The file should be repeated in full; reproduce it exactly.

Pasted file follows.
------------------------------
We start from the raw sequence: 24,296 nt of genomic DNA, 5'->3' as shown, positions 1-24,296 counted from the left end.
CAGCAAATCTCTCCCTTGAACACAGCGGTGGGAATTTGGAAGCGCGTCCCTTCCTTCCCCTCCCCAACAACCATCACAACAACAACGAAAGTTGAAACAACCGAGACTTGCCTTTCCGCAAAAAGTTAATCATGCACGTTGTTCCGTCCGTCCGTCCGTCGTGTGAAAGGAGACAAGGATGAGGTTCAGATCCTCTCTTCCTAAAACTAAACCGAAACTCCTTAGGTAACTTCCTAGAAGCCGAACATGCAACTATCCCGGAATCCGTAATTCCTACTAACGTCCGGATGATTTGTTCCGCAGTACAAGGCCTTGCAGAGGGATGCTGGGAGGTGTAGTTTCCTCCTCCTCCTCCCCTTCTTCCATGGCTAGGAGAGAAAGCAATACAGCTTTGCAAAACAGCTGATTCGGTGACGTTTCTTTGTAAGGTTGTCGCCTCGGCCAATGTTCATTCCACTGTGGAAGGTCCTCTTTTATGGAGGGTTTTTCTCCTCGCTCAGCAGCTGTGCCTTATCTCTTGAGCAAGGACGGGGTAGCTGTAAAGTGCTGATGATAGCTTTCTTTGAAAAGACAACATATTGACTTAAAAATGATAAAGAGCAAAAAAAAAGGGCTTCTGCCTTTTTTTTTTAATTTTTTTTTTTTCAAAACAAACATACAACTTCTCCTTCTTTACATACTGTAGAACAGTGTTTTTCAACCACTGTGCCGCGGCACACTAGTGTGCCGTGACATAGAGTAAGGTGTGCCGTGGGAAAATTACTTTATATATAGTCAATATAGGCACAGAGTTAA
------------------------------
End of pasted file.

We start from the raw sequence: 24,296 nt of genomic DNA, 5'->3' as shown, positions 1-24,296 counted from the left end.
CAGCAAATCTCTCCCTTGAACACAGCGGTGGGAATTTGGAAGCGCGTCCCTTCCTTCCCCTCCCCAACAACCATCACAACAACAACGAAAGTTGAAACAACCGAGACTTGCCTTTCCGCAAAAAGTTAATCATGCACGTTGTTCCGTCCGTCCGTCCGTCGTGTGAAAGGAGACAAGGATGAGGTTCAGATCCTCTCTTCCTAAAACTAAACCGAAACTCCTTAGGTAACTTCCTAGAAGCCGAACATGCAACTATCCCGGAATCCGTAATTCCTACTAACGTCCGGATGATTTGTTCCGCAGTACAAGGCCTTGCAGAGGGATGCTGGGAGGTGTAGTTTCCTCCTCCTCCTCCCCTTCTTCCATGGCTAGGAGAGAAAGCAATACAGCTTTGCAAAACAGCTGATTCGGTGACGTTTCTTTGTAAGGTTGTCGCCTCGGCCAATGTTCATTCCACTGTGGAAGGTCCTCTTTTATGGAGGGTTTTTCTCCTCGCTCAGCAGCTGTGCCTTATCTCTTGAGCAAGGACGGGGTAGCTGTAAAGTGCTGATGATAGCTTTCTTTGAAAAGACAACATATTGACTTAAAAATGATAAAGAGCAAAAAAAAAGGGCTTCTGCCTTTTTTTTTTAATTTTTTTTTTTTCAAAACAAACATACAACTTCTCCTTCTTTACATACTGTAGAACAGTGTTTTTCAACCACTGTGCCGCGGCACACTAGTGTGCCGTGACATAGAGTAAGGTGTGCCGTGGGAAAATTACTTTATATATAGTCAATATAGGCACAGAGTTAA